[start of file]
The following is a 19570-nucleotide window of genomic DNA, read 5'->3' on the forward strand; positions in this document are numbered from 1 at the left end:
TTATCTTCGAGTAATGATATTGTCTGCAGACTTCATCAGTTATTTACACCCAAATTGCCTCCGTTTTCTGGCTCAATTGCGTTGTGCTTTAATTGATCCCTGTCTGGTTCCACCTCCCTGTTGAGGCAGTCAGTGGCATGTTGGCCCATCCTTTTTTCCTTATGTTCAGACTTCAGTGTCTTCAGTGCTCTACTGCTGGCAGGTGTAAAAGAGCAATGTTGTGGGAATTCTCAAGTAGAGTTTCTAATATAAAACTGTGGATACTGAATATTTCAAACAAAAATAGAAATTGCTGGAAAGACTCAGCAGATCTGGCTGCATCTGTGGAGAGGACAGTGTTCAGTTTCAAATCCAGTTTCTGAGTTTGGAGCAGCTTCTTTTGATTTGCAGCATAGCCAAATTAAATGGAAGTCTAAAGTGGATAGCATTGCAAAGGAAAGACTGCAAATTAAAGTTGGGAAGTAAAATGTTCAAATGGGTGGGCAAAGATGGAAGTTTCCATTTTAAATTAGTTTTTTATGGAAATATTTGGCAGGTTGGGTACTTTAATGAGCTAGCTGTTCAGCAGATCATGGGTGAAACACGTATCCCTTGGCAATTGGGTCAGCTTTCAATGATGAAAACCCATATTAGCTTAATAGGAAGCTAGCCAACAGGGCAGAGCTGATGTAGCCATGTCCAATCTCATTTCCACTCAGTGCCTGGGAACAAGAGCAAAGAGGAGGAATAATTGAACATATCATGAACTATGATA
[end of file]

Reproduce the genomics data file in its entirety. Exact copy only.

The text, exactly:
The following is a 19570-nucleotide window of genomic DNA, read 5'->3' on the forward strand; positions in this document are numbered from 1 at the left end:
TTATCTTCGAGTAATGATATTGTCTGCAGACTTCATCAGTTATTTACACCCAAATTGCCTCCGTTTTCTGGCTCAATTGCGTTGTGCTTTAATTGATCCCTGTCTGGTTCCACCTCCCTGTTGAGGCAGTCAGTGGCATGTTGGCCCATCCTTTTTTCCTTATGTTCAGACTTCAGTGTCTTCAGTGCTCTACTGCTGGCAGGTGTAAAAGAGCAATGTTGTGGGAATTCTCAAGTAGAGTTTCTAATATAAAACTGTGGATACTGAATATTTCAAACAAAAATAGAAATTGCTGGAAAGACTCAGCAGATCTGGCTGCATCTGTGGAGAGGACAGTGTTCAGTTTCAAATCCAGTTTCTGAGTTTGGAGCAGCTTCTTTTGATTTGCAGCATAGCCAAATTAAATGGAAGTCTAAAGTGGATAGCATTGCAAAGGAAAGACTGCAAATTAAAGTTGGGAAGTAAAATGTTCAAATGGGTGGGCAAAGATGGAAGTTTCCATTTTAAATTAGTTTTTTATGGAAATATTTGGCAGGTTGGGTACTTTAATGAGCTAGCTGTTCAGCAGATCATGGGTGAAACACGTATCCCTTGGCAATTGGGTCAGCTTTCAATGATGAAAACCCATATTAGCTTAATAGGAAGCTAGCCAACAGGGCAGAGCTGATGTAGCCATGTCCAATCTCATTTCCACTCAGTGCCTGGGAACAAGAGCAAAGAGGAGGAATAATTGAACATATCATGAACTATGATA